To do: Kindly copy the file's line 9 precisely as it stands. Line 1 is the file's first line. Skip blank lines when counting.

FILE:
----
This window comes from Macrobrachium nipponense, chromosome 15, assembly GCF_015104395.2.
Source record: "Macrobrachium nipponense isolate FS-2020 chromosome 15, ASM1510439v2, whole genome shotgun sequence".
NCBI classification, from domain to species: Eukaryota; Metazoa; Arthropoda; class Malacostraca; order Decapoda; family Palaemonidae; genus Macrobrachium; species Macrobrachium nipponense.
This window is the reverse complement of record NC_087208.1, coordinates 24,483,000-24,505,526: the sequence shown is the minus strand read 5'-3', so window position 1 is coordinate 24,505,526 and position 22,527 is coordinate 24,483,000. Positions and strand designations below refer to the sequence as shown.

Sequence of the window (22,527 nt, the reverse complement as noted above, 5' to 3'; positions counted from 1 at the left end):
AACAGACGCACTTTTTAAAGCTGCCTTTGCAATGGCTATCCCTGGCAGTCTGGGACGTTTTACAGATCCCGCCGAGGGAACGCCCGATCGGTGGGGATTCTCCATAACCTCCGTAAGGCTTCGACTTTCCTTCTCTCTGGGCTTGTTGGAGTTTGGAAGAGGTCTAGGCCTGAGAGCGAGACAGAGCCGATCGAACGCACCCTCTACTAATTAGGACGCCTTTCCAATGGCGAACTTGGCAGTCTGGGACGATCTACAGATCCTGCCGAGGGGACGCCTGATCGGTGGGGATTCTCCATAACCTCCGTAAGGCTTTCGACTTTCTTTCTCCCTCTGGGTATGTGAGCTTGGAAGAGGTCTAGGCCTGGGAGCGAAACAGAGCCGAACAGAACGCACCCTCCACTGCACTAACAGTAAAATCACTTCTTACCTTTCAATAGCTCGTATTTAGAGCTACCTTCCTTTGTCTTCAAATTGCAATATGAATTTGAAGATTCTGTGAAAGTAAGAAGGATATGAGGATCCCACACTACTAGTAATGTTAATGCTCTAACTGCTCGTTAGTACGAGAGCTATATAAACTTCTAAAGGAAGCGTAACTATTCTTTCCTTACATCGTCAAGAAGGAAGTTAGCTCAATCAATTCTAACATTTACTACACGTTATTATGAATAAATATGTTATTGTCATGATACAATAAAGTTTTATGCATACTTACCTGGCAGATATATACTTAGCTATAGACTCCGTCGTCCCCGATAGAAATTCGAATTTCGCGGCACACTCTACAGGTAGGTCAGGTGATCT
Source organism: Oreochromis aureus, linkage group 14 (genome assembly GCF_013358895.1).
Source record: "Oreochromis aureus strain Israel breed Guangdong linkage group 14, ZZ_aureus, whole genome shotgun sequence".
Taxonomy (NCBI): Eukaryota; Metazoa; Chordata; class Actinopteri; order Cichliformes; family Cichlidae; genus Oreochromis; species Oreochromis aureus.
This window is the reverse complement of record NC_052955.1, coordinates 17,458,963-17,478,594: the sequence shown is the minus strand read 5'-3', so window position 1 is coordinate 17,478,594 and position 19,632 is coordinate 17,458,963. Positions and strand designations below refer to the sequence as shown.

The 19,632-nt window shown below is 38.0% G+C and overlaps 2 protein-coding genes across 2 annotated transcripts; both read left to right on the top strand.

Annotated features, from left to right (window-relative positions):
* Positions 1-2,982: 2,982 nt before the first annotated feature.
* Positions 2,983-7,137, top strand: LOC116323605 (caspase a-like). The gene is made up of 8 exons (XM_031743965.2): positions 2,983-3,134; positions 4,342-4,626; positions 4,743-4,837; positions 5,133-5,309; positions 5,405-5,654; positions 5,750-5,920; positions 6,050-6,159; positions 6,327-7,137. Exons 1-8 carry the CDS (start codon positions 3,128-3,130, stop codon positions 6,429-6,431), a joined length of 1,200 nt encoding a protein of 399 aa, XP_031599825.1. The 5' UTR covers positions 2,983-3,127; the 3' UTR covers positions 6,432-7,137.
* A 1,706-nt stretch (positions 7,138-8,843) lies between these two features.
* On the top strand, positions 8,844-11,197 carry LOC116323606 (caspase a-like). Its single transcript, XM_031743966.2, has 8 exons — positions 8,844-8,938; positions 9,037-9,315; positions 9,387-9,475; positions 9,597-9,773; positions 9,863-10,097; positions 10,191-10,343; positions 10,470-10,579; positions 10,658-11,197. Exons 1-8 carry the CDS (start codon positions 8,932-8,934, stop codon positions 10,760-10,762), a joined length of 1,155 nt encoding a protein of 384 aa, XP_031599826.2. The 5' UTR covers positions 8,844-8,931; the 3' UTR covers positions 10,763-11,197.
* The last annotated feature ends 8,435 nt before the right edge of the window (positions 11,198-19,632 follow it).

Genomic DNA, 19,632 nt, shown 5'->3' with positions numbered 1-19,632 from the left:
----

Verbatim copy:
Taxonomy (NCBI): Eukaryota; Metazoa; Chordata; class Actinopteri; order Cichliformes; family Cichlidae; genus Oreochromis; species Oreochromis aureus.